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Planning Musings

Solaria Labs Total Home Score Measures Noise and Safe Driving in Greater Boston

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Liberty Mutual’s Solaria Labs display at the Hubweek Hub in Government Center

 

Last Saturday at the Hubweek Hub, a map of Boston illuminated a large display. Evoking a figure ground, it showed a variety of colors and the confident name: Total Home Score (THS). I finished waiting in line for the STAT 360° virtual reality experience and then headed to the next shipping container to check out Solaria Labs‘ THS display.

Solaria Labs (also on Twitter and LinkedIn) is the two-year-old venture by the 105-year-old, Boston-based multinational Liberty Mutual. The international insurance company launched Solaria to embrace the tech start-up world. Solaria employees even share a WeWork space rather than share space in its parent’s Back Bay building.

THS is Solaria’s latest venture–just one week old as of Hubweek. The product aims to help “home buyers and realtors understand the complete value of a home,” although it also includes public and commercial addresses and would likely be helpful for renters too. Solaria seeks to accomplish this goal by generating a pair of scores (maybe the name should be plural?): Quiet Score and Road Score.

The Road Score appears to come from RightTrack, a Liberty Mutual program and device that monitors your driving habits for the opportunity to earn a discount on your car insurance. These and geospatial data on roads, rails, and footpaths populate a set of factors that the Solaria algorithm uses to calculate the THS:

Solaria Factors

Noise and Road Score Factors. The List may be incomplete and was derived from selecting addresses at random.

 

The weight of any single factor (i.e., minor, moderate, and major) changes depending on the specific address, and usually only a few factors are present for any given address. Every address starts with a score of 100, but the presences of a Noise or Road factor decrease the starting value depending on the weight (e.g., a major factor is worth 20+ points).

On the THS webpage, you can either plugin an address or select one of the 3D buildings from the colorful map. The map is fun to poke around with as you can switch between the Quiet and Road scores to display a red to green gradient, with redder colors indicating a worse score and greener colors showing a better one. Fun aside, an option to switch to a 2D version of the map might be helpful since it would reduce rendering and load times.

Currently, THS is only available in Boston and 20 cities and towns in its immediate suburbs.* My parents’ house in Ashland is outside the boundary, so I plugged-in my brother’s in the South End. His address scored 50 or Average on both counts. This result is not entirely surprising as the extra-wide Washington Street is nearby and I-93 is not too far away.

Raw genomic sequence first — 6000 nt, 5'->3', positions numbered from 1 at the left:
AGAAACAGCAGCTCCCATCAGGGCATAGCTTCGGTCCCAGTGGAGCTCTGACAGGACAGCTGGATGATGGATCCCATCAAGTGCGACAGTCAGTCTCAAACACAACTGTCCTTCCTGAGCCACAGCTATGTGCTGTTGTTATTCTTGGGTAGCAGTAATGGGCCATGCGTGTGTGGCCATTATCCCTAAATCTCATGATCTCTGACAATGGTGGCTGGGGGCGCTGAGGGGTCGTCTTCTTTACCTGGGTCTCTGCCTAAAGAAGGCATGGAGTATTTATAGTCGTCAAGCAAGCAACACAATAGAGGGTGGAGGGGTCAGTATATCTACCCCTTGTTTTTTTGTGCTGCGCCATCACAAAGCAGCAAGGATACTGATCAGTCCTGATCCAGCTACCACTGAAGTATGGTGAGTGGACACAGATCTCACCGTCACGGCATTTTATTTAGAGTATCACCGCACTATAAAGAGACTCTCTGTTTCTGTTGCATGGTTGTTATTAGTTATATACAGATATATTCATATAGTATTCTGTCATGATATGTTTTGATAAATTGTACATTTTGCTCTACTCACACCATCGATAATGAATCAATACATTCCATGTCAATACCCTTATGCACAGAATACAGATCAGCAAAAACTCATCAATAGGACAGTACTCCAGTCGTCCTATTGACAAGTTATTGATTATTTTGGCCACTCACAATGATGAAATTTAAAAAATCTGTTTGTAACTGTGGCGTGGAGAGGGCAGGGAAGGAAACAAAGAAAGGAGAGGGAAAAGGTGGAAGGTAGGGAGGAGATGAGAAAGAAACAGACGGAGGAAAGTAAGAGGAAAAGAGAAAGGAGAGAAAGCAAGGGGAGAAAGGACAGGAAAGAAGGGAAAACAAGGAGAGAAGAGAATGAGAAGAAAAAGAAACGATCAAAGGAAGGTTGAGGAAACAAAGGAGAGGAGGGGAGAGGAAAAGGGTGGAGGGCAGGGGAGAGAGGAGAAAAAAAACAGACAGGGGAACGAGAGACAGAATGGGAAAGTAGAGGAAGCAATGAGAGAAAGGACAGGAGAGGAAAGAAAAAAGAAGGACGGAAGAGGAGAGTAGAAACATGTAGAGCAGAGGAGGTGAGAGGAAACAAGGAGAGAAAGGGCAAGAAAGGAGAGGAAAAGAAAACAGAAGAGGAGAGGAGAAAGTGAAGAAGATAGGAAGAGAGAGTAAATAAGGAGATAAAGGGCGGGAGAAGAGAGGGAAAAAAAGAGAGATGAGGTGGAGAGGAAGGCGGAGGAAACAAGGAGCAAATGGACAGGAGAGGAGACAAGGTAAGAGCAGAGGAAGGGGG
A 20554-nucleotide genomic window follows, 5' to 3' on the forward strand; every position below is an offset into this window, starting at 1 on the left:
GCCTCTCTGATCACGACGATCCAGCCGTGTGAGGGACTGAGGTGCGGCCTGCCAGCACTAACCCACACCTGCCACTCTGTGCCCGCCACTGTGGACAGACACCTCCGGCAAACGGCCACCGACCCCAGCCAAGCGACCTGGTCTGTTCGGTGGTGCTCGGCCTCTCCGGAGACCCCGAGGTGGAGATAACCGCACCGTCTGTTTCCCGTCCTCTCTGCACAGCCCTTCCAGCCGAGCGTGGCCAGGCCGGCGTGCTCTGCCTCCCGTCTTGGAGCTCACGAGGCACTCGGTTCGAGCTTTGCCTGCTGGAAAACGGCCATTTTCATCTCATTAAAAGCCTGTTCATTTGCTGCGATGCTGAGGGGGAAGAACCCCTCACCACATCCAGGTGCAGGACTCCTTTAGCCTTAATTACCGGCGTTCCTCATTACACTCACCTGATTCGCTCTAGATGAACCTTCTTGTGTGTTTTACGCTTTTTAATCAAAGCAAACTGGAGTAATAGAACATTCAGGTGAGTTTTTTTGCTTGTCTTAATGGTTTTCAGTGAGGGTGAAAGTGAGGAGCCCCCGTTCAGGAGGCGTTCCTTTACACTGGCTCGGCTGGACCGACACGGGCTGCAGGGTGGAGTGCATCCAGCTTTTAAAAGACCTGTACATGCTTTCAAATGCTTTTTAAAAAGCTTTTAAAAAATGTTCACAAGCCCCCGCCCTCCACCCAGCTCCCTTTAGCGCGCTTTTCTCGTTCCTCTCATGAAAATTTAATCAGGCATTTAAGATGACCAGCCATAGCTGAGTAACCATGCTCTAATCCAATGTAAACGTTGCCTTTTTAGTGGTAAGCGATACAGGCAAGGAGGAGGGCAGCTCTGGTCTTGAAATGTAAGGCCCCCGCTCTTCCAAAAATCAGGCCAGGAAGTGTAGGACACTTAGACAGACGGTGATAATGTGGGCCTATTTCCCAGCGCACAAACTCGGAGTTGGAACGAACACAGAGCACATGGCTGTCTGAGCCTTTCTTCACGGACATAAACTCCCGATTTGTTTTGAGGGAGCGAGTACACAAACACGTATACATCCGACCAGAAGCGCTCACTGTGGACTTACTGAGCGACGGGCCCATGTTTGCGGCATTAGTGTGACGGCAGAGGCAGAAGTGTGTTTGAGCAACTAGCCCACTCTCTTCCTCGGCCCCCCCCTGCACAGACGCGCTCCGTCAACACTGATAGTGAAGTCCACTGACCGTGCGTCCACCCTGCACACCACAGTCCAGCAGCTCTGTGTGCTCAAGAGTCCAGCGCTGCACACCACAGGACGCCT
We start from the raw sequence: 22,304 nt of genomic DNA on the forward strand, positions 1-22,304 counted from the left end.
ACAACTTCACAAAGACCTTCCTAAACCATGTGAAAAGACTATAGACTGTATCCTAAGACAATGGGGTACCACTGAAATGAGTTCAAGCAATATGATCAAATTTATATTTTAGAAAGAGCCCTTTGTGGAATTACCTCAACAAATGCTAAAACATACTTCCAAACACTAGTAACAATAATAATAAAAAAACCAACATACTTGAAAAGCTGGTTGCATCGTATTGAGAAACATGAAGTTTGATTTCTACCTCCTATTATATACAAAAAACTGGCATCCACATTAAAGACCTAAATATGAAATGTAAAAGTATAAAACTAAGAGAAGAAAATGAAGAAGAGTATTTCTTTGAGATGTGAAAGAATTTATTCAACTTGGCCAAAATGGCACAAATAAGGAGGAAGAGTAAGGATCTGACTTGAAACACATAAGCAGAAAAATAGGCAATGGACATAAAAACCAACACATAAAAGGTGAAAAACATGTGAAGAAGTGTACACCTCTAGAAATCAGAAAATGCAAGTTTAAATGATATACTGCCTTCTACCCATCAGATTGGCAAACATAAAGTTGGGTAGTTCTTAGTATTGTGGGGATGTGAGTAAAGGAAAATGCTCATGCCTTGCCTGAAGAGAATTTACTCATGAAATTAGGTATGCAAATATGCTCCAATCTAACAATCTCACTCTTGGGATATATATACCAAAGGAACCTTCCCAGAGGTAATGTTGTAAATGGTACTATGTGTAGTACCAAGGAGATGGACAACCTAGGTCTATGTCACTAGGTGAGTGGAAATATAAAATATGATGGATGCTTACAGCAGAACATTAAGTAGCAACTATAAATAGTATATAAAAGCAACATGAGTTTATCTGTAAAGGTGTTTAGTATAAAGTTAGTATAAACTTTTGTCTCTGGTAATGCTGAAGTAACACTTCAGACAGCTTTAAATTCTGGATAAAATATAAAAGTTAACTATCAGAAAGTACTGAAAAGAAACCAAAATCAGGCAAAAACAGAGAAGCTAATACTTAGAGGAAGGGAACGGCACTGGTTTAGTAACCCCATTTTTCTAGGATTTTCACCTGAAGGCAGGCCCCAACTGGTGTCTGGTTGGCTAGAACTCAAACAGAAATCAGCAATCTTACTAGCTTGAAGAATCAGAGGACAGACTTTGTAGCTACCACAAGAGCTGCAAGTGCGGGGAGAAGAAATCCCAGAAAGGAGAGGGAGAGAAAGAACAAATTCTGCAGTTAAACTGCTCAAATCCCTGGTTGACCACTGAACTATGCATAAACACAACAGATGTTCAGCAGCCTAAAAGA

Still, his home faces a park, which casts some doubt on its early real-world reliability. I have not witnessed dangerous speeding on the side street outside his door and the mature trees help absorb the noise from Washington, despite the occasional rowdy bike party. Solaria might be able to account for this reality by adding proximity to greenspace to the Quiet Score factors.

Shawmut Peninsula

Screenshot of the Solaria Lab’s Quiet Score map for the Shawmut Peninsula

 

Final Thoughts on Total Home Score

THS is the latest in a number of products that attempt to quantify some aspect of the home experience. Walk Score, now owned by real estate company Redfin, launched in 2007 and has since expanded to 595 communities in the US, Canada, Australia, and New Zealand. The product gives a 0-100 rating based on destinations within a 30-minute walk. Today, the site also displays a companion Transit Score and Bike Score. My brother’s South End address is a Walker’s Paradise (94), has Excellent Transit (89), and is Very Bikeable (87).

Last month, DC-based TransitScreen launched MobilityScore, which also gives a 0-100 rating. In this case, the rating measures options to get around other than by your own car, covering Ridehailing (e.g., Uber), Public Transit, Bike Share, and Car Share (e.g., ZipCar). MobilityScore now covers the 30 largest US metropolitan areas and 5 biggest Canadian ones. Notably, the score updates in real-time based on which services are available. On a Tuesday afternoon, my brother’s address does well, scoring a 71 for “good mobility.” True Bus-Rapid Transit on the Silver Line would surely bump up that number.

Compared to these other products, THS is still a pipsqueak. However, each serves a different niche and the backing of a $39 billion insurer could see THS scale quickly. For their part, Solaria staff at HubWeek said that they are looking to add new factors and scores to the platform as they continue to roll out the product. Accounting for different Road and Quiet Scores throughout the day, similar to MobilityScore, might be another worthwhile avenue to explore. What do you think?

 

*The 20 other THS communities besides Boston are: Arlington, Belmont, Braintree, Brookline, Cambridge, Chelsea, Dedham, Everett, Hingham, Hull, Malden, Medford, Milton, Newtown, Revere, Somerville, Watertown, Weymouth, Winthrop, and Quincy.

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